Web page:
Zero Steps Forward, Zero Steps Back

I made another mistake today: I thought ahead. I looked at all the pieces that need to be replaced and all the holes where pieces are missing and felt really discouraged. I started feeling like, is this even possible? Did I bite off more than I can chew? Honestly, I think the answer is maybe I did, but I think the biggest lesson that Betty is teaching me is how to stick with something, even when it’s tough.

So let me back up. One good thing did happen today. I tried to get the last screw out of the cylinder cover and it’s really difficult to access with a standard sized screwdriver (again, stupid design) so I called Brendan in to help me or at least so I could complain to someone. He got in there and played with it and was able to release it, hurray! He’s the best. But of course with every potential step forward with this project, there is always a roadblock. I go to pull the cover off and I cannot for the life of me figure out how to get it off! Brendan was twisting and pulling at it too and we can’t figure out how to maneuver it out from underneath the lip that goes over the engine. (In the picture below you can see the cover lifted up, but it won’t come out). It almost seems like it’s not supposed to come out of there and instead it’s just supposed to twist out of the way? But that still makes it really difficult to access the cylinder head, which is ultimately what I’m trying to get at so I can replace a gasket. Very frustrating/discouraging. Eventually I just decided to walk away because no good work ever gets done when you’re feeling defeated (plus I was really hungry and no good work gets done when you’re hungry either).

So I guess the next step is to figure out how to get the cylinder head off. Also I plan on ordering a gasket (with the hopes that I will be able to replace it one day) and a flywheel holder tool so that I can remove the flywheel and decide if I need to replace the magneto under it.

And that’s it. I think I need to remember to take one step at a time and don’t look up from the task I’m working on. Overall this is a massive project that is giving me a problem every tiny step of the way, but if I can keep my head down and do one thing at a time, maybe I can get somewhere. Or maybe not. But the point of all this was to learn a few things and I am definitely learning. Most importantly I’m learning not to give up and how to approach a large, daunting problem without getting overwhelmed. I’ve been having these grand dreams of riding Betty around town and maybe instead I need to start dreaming about the smaller tasks, like replacing a gasket or just getting a spark.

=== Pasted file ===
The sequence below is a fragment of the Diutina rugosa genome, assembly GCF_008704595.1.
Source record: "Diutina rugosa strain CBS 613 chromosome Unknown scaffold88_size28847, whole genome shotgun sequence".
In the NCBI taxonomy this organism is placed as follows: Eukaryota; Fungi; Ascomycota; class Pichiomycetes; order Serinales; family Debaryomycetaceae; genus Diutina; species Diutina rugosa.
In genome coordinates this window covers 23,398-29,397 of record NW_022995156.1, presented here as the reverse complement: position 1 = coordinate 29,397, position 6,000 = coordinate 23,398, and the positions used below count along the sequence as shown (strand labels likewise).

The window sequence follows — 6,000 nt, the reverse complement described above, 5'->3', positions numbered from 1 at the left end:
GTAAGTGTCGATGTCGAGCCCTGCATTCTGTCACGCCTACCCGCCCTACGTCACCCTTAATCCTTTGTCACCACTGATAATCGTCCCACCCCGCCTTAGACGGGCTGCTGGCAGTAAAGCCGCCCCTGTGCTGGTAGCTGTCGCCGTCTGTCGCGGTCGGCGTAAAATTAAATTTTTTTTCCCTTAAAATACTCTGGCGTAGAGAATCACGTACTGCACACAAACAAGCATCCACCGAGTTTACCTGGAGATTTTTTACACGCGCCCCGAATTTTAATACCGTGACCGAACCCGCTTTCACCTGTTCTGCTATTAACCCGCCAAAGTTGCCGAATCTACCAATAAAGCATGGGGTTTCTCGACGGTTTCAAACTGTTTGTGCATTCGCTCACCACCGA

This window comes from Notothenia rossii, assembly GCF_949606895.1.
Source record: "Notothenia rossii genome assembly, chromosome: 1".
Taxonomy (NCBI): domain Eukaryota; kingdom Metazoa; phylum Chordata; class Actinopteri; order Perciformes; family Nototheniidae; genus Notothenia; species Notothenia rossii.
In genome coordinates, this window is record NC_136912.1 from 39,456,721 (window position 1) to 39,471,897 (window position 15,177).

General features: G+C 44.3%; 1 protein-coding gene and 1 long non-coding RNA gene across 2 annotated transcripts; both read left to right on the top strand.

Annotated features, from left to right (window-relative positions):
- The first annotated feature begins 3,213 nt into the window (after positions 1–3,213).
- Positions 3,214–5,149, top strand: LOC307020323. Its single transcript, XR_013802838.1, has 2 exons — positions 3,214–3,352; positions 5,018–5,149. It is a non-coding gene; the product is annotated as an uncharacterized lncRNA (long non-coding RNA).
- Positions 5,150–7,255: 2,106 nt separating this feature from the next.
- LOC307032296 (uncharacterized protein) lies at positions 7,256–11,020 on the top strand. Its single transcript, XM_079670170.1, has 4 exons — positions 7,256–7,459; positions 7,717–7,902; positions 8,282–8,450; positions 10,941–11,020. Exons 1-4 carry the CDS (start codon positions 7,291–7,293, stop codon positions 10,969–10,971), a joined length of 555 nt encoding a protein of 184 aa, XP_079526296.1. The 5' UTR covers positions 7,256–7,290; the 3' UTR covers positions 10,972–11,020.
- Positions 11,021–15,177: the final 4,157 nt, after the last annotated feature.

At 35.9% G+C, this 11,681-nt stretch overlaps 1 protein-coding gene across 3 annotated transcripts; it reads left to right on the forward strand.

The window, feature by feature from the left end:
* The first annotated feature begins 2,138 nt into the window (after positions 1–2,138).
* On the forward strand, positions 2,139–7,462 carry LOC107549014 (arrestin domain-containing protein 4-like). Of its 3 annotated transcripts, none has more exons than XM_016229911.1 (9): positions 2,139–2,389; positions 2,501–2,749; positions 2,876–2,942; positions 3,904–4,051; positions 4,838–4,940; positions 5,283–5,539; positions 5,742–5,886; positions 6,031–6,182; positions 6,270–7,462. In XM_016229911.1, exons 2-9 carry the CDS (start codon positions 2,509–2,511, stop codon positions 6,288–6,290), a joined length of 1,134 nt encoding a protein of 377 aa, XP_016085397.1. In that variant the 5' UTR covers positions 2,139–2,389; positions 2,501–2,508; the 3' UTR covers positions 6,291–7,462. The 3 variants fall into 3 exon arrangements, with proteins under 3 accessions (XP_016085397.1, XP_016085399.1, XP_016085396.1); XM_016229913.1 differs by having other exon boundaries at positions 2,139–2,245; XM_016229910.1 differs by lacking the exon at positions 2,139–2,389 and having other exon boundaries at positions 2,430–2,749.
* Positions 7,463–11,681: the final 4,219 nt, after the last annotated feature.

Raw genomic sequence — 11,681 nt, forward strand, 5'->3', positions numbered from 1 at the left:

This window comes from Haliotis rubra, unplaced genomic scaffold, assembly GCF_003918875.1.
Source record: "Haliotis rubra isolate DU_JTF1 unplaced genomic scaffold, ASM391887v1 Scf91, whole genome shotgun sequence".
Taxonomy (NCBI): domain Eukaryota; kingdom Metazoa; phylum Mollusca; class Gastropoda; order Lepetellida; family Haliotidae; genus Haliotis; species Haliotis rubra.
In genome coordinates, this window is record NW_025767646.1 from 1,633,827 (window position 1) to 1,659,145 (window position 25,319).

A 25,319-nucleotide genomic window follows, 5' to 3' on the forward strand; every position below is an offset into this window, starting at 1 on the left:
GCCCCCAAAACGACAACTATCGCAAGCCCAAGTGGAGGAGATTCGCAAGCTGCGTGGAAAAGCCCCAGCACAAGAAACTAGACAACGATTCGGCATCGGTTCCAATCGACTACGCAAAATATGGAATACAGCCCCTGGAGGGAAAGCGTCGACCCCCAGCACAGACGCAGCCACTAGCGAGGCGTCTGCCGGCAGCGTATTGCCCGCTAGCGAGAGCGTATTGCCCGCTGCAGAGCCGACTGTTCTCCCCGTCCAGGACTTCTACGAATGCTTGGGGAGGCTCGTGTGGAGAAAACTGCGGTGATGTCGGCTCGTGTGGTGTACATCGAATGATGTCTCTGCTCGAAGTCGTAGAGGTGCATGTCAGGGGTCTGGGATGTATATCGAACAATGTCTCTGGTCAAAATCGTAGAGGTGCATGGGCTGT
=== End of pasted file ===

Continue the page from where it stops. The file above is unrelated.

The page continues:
Words of encouragement are appreciated, or even a reality check if needed (eg. “Kaitlin this is not gonna happen, it’s probably best you give up now”). Anyway, hopefully I’ll have something more interesting to report back soon. Ps. We were watching this dog, Keara, this weekend who is awesome and was hanging out with me today. She makes for a great shop dog.

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3 thoughts on “Zero Steps Forward, Zero Steps Back”

  1. Perhaps I should start with the first word of your first blog entry and read to be sure you haven’t already answered this, but:
    I just looked online, there are several repair manuals available, is that an option for you or are you deconstructing and restoring by doing as part of the project?

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    1. I have the Haynes manual and a restoration book (of a different model Vespa) that I’ve looked over, but perhaps could look at more thoroughly. It seems that a lot of my problems are coming from not being able to access things or nuts and bolts being so stuck on there just from age.

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  2. Many manuals will have exploded-view diagrams which are extremely helpful to identify order of disassembly and reassembly. I always remind myself the people made it and that means I can take it apart, repair it and reassemble it. Try P B Blaster penetrating oil spray for fasteners rusted in place. Also effective: heat from a propane torch, cold as in ice, vibration, hammering the bit while on the fastener while also torquing and a combination of all of these.
    There are some good general mechanics videos on YouTube, and I expect more every day.

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